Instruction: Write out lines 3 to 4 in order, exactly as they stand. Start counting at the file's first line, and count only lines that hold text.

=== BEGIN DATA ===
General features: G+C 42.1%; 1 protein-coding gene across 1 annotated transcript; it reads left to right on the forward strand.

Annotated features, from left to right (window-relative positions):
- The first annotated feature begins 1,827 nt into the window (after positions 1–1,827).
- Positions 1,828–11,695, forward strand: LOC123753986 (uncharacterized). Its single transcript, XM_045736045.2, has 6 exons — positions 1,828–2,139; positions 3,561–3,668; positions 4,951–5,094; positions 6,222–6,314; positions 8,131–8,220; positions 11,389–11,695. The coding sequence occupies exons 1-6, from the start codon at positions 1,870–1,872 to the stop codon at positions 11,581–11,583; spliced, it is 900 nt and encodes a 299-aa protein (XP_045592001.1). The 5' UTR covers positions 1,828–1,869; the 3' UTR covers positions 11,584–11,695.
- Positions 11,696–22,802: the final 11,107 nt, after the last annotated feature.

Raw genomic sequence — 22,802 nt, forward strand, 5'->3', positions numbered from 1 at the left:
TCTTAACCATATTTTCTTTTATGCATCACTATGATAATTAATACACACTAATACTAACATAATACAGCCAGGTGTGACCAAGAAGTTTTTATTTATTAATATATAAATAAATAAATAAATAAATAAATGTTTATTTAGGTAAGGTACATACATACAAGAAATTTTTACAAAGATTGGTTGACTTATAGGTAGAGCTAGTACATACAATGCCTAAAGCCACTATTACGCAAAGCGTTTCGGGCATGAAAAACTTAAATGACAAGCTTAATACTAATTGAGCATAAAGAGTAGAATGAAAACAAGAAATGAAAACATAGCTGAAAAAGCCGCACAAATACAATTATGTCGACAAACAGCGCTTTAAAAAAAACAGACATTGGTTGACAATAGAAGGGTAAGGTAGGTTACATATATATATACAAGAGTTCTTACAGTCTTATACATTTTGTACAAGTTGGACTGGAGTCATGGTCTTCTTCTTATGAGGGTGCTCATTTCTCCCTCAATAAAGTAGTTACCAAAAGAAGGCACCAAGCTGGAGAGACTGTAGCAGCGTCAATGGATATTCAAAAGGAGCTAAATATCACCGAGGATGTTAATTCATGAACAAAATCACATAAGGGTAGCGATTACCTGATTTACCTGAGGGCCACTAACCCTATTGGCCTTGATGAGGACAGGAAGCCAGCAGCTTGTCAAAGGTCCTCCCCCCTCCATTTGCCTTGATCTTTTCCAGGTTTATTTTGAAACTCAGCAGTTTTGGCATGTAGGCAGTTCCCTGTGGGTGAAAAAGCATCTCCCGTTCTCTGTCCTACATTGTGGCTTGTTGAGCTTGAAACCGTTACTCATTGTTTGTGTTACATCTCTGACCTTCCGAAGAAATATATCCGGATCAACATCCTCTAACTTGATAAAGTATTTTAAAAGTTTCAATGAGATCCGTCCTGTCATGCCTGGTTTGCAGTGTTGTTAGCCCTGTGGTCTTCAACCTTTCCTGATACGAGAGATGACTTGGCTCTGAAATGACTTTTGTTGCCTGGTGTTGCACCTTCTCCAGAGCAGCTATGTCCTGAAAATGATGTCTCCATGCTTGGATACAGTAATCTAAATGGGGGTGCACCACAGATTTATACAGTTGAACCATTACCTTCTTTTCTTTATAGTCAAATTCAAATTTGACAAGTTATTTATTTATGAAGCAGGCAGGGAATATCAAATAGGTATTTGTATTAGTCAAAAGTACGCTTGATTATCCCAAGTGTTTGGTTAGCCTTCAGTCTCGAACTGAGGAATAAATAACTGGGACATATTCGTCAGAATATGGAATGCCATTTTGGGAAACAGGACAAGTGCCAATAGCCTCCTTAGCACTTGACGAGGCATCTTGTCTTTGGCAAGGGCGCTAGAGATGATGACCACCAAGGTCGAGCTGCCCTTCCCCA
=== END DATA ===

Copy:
- The first annotated feature begins 1,827 nt into the window (after positions 1–1,827).
- Positions 1,828–11,695, forward strand: LOC123753986 (uncharacterized). Its single transcript, XM_045736045.2, has 6 exons — positions 1,828–2,139; positions 3,561–3,668; positions 4,951–5,094; positions 6,222–6,314; positions 8,131–8,220; positions 11,389–11,695. The coding sequence occupies exons 1-6, from the start codon at positions 1,870–1,872 to the stop codon at positions 11,581–11,583; spliced, it is 900 nt and encodes a 299-aa protein (XP_045592001.1). The 5' UTR covers positions 1,828–1,869; the 3' UTR covers positions 11,584–11,695.